Guests will have a private entrance to the house, separate from the family, and access to a front porch area which overlooks an herb garden.

They will also offer a service that some guests from might not immediately embrace.

“We hope to do a ‘tech detox experience,’ where we’ll store smartphones to give people an opportunity to read books, talk in person or go outside,” Jen Quinlan said.

“We’ll remind people you don’t have to have your devices in front of you all the time.”

The Quinlans have been in that situation, but not by choice.

“We’ve stayed in places where there was no cell reception,” she said. “It made us anxious at first, then we realized it was a wonderful thing.”

A trend developed as family and friends learned details about the family’s business.

“When you say you’re opening a bed and breakfast, everyone offers to do the test run,” Jen Quinlan said.

Her parents, who live in Millville, Del., were among the first guests.

The Quinlans are planting flowers this month with the hope of having availability from the end of June through October.

Their core group of flowers will consist of zinnias, cosmos and sunflowers.

“A lot of color varieties,” Jen Quinlan said.

There will be two options available once flowers are in bloom.

“People can grab clippers and a metal pail and pick their own, or we’ll have pre-arranged bouquets, too,” Jen Quinlan said.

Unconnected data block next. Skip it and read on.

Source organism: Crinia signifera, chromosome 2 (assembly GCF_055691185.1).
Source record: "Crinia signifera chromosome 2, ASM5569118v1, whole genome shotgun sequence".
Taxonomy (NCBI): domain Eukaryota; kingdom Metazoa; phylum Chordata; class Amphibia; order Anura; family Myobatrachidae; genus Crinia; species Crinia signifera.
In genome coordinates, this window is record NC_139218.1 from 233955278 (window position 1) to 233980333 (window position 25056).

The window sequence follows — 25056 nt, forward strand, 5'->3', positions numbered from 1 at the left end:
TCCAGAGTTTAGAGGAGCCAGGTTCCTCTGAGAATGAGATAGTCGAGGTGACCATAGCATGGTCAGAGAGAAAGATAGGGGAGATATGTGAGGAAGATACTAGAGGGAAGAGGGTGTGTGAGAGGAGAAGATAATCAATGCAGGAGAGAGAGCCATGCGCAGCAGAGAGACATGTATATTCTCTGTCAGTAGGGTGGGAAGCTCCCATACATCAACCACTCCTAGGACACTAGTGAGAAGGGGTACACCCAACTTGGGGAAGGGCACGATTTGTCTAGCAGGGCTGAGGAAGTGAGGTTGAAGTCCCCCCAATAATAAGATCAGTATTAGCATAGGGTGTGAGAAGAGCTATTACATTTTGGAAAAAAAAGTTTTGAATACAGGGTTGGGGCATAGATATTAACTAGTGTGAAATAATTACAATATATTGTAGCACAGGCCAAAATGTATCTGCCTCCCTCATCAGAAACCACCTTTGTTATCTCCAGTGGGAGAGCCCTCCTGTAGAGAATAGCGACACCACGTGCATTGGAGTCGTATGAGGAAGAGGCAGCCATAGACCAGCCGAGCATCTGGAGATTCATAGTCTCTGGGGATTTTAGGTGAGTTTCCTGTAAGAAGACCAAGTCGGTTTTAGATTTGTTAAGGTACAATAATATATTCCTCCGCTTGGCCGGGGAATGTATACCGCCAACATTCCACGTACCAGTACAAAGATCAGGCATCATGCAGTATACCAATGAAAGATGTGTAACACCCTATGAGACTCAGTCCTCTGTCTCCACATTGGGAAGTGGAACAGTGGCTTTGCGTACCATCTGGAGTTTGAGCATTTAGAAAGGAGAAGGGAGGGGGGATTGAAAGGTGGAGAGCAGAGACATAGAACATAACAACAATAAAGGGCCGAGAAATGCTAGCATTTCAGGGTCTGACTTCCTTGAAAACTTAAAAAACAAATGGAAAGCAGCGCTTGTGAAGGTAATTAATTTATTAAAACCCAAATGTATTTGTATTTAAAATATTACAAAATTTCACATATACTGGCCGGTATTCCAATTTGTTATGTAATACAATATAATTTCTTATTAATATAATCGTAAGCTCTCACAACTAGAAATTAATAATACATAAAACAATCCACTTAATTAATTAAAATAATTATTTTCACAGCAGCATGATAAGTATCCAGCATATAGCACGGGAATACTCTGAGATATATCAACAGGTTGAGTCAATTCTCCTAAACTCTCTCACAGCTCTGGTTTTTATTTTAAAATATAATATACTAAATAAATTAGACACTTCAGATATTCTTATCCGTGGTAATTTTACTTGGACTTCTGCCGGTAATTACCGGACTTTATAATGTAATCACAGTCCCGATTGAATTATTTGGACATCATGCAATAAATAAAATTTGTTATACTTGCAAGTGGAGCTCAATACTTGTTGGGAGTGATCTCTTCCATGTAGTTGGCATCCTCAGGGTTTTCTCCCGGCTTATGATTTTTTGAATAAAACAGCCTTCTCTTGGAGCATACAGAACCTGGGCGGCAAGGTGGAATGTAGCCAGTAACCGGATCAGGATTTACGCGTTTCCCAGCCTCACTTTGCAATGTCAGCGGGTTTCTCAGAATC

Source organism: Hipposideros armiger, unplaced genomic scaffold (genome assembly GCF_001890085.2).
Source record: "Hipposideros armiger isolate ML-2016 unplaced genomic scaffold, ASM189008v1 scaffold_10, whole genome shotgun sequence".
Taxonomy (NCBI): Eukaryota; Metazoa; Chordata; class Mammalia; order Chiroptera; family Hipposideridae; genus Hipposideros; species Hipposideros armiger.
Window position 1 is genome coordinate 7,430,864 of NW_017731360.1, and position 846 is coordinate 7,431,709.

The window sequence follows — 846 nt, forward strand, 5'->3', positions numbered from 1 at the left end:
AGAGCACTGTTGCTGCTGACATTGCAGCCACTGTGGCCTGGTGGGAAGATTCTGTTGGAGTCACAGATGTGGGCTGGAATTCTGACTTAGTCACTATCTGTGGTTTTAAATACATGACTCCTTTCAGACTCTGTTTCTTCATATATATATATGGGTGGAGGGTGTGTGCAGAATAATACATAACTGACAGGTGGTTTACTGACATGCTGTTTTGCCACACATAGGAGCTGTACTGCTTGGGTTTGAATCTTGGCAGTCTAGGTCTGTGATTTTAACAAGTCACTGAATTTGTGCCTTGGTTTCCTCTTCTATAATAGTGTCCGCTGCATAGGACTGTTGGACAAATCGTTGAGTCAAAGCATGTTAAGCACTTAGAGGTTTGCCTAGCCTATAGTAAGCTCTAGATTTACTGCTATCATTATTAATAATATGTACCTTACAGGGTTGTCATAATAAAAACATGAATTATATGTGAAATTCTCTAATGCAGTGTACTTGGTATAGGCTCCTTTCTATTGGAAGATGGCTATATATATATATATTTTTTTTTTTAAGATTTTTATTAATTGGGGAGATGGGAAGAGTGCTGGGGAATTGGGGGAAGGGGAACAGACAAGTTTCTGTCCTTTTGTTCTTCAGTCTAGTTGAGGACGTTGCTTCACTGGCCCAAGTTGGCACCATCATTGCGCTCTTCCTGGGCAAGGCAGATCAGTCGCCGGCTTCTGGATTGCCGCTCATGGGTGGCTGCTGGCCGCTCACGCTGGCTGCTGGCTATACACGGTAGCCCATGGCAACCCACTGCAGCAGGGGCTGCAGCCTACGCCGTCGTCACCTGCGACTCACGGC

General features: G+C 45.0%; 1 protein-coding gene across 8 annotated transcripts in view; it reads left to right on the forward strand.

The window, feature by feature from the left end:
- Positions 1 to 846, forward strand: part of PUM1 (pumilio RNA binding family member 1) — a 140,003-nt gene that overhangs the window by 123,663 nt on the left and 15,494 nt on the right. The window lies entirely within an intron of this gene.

As time permits, Jen Quinlan would like to open a small gallery on the property “to pursue art events,” she said, “and I hope to price some of the (approximately 50) paintings I’ve done.”

Mike Quinlan is a social sciences instructor at Parkland College and an assistant baseball coach at Centennial, where he still holds the school record for pitching victories in a season (14 in 1999).

Jen Quinlan’s day job is with MeShare, where she works in the software department.

“We know we need to learn a lot,” she said. “It consumes our evenings and weekends.

“If we’re successful, it could reach the time where one or both of us go full-time (at the farm).”

Their goals are from the heart.

“We believe,” Jen Quinlan said, “we can be good hosts for the bed and breakfast and good stewards of the farm.

“If we can figure out how to make a living by bringing joy to other people, what else do you need? There is potential out here.”